Most women arriving in parts of the province of Kasai Occidental in the Democratic Republic of Congo (DRC) among a new wave of some 27,000 deportees from Angola, have been sexually abused, a local health official said. “There are many injured people and 80 percent of the women [who arrived] had been raped,” Pierre Didi Mpata, a doctor and director of an NGO running a local health centre in Kamako village. The village is located along the Congolese border with Angola.
According to Kemal Saiki, the spokesman for the UN mission in DRC, MONUC, some 22,230 DRC citizens sent back from Angola between the end of May and 9 June were now between Kahungua and Tembo, some 95 kilometres from the Angolan border. “The numbers keep growing,” he said, adding that those expelled lacked adequate food and blankets. “They have nothing and are exhausted after their long walk.”
An additional 5,000 are now located in Kamako, also in Kasai Occidental province, he said. Among the people who had been sexually abused was Caroline Lomelo (name changed), a mother of two. Lomelo spoke with difficulty as she was attended to at the health centre.
“I was badly beaten up and raped by five Angolan police officers when they forcefully expelled us,” she said. Lomelo returned to the DRC five days ago from Angola. According to Mpata, Lomelo can barely stand because she has a sexually transmitted infection. She is also six months pregnant.
“She is in danger of having an abortion because of the [gonorrhoea] infection she contracted,” Mpata said.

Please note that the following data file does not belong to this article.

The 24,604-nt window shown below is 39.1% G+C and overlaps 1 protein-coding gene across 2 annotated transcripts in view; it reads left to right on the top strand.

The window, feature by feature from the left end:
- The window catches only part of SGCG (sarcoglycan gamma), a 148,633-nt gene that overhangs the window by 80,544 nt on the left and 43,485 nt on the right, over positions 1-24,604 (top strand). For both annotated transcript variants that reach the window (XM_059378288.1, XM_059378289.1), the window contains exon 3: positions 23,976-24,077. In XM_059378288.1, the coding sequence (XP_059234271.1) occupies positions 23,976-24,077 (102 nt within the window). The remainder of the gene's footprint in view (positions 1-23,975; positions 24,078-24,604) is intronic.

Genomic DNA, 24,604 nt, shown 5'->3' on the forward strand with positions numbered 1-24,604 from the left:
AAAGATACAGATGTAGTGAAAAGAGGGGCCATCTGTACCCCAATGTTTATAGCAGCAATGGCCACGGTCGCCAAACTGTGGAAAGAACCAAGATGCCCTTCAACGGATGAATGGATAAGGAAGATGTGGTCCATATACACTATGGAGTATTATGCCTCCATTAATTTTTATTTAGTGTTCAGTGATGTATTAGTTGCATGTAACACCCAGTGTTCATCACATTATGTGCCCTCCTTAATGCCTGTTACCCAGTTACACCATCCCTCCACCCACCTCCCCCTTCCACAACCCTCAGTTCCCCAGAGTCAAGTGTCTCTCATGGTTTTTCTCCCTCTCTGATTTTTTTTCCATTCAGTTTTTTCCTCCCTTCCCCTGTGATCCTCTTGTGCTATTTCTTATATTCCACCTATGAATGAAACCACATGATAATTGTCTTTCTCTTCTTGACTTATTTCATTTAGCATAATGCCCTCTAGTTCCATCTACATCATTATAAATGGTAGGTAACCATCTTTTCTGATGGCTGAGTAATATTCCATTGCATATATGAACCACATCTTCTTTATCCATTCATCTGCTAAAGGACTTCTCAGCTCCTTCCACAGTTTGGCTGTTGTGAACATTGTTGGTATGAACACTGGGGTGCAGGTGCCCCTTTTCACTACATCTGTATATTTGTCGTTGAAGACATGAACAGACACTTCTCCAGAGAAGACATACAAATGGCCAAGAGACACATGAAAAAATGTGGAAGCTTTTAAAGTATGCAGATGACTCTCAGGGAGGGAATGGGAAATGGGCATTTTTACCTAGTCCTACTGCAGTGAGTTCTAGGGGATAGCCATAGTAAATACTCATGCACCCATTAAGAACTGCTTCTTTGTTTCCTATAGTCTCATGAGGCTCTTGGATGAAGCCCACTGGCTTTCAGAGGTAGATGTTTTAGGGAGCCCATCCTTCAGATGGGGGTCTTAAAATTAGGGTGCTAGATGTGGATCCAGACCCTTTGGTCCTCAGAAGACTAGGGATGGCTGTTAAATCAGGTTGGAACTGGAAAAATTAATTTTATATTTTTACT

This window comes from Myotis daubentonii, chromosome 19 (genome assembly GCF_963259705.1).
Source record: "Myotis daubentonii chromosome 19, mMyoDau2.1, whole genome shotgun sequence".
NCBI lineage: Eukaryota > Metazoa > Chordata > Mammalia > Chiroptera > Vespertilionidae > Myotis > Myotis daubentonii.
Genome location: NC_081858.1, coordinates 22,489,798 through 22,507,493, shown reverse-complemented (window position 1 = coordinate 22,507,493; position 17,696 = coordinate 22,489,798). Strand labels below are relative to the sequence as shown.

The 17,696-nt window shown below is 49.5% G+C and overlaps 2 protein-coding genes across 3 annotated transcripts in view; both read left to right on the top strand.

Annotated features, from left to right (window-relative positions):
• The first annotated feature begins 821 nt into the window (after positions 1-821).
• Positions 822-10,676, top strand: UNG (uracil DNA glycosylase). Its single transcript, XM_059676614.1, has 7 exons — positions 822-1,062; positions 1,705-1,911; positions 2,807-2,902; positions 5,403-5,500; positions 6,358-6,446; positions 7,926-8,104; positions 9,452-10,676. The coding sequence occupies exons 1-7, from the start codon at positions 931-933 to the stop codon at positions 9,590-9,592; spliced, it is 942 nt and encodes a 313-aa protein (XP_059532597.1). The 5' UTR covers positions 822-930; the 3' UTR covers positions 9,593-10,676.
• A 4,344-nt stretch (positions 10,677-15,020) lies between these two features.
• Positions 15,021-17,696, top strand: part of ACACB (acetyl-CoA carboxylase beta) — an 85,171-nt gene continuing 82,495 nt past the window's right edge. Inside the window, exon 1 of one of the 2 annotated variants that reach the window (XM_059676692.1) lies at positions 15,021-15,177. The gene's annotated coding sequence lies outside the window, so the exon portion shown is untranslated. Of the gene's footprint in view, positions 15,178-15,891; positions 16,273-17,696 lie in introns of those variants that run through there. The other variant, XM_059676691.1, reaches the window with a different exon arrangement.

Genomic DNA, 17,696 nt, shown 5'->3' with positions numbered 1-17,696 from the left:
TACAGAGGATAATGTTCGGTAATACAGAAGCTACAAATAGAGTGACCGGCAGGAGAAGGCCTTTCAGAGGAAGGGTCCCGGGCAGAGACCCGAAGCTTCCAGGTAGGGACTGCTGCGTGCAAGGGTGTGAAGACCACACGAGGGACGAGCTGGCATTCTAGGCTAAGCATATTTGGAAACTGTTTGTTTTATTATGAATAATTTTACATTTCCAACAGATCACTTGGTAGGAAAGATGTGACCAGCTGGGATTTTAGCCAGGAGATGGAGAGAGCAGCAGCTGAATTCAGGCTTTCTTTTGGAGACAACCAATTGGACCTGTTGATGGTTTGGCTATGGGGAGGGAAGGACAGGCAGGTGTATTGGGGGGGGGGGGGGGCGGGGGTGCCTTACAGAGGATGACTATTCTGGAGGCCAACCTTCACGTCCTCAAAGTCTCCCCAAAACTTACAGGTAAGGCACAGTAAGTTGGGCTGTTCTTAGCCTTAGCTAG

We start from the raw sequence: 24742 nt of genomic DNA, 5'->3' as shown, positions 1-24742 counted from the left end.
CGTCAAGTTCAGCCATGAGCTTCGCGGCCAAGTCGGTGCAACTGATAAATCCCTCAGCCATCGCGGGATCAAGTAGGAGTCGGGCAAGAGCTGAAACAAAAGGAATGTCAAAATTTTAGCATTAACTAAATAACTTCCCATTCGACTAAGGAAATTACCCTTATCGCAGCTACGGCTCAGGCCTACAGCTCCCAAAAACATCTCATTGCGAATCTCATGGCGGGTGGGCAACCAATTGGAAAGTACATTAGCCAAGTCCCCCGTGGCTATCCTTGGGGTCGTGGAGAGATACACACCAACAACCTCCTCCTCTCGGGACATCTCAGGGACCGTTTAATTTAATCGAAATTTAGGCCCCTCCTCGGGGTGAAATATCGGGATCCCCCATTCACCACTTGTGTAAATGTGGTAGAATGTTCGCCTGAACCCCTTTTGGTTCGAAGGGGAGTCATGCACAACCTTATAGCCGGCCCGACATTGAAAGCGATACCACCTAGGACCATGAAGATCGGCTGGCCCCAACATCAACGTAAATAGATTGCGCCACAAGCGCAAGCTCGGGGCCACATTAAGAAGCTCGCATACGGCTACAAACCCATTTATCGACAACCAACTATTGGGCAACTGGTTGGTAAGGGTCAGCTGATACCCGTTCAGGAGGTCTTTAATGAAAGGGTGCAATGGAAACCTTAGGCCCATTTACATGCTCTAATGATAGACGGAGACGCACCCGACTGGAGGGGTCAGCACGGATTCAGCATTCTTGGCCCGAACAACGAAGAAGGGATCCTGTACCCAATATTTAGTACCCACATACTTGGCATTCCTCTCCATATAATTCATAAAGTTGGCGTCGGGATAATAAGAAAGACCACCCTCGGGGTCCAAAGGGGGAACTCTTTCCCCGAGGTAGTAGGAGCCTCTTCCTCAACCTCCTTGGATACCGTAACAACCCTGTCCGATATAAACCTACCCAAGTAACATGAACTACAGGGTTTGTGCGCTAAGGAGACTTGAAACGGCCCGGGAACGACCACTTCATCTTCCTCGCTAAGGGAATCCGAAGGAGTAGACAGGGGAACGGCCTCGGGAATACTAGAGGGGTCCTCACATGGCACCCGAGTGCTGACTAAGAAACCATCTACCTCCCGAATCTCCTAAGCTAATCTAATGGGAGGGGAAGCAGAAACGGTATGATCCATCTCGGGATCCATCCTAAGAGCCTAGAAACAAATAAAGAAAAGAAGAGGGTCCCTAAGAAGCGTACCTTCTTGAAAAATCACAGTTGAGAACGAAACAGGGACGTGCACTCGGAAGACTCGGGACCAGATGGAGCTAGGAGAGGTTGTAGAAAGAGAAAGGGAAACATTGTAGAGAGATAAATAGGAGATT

Lomelo, who was training to be a nurse, said she had gone to Angola from her home town of Lodja, in the central province of Kasai Oriental, to look for her brother. There are other patients who are waiting to be operated on at the health centre after they suffered internal injuries due to the sexual violence, according to Mpata. “It’s a miracle they survived,” he said. Those who had returned were living in churches and schools where supplies of basic items were inadequate, Mpata said. They had arrived in the DRC after walking for at least 100 km. On 5 December 2007, Médecins Sans Frontières (MSF) denounced what it described as “the pervasive and systematic use of rape and violence perpetrated by the Angolan army during the expulsions of Congolese migrants working in diamond mines in the Angolan province of Lunda Norte”. Previous mass expulsions in the area had been halted by an agreement between the two countries. The Angolan authorities began to expel illegal immigrants from the country in December 2003, targeting illegal workers in its diamond mines near the border with the DRC.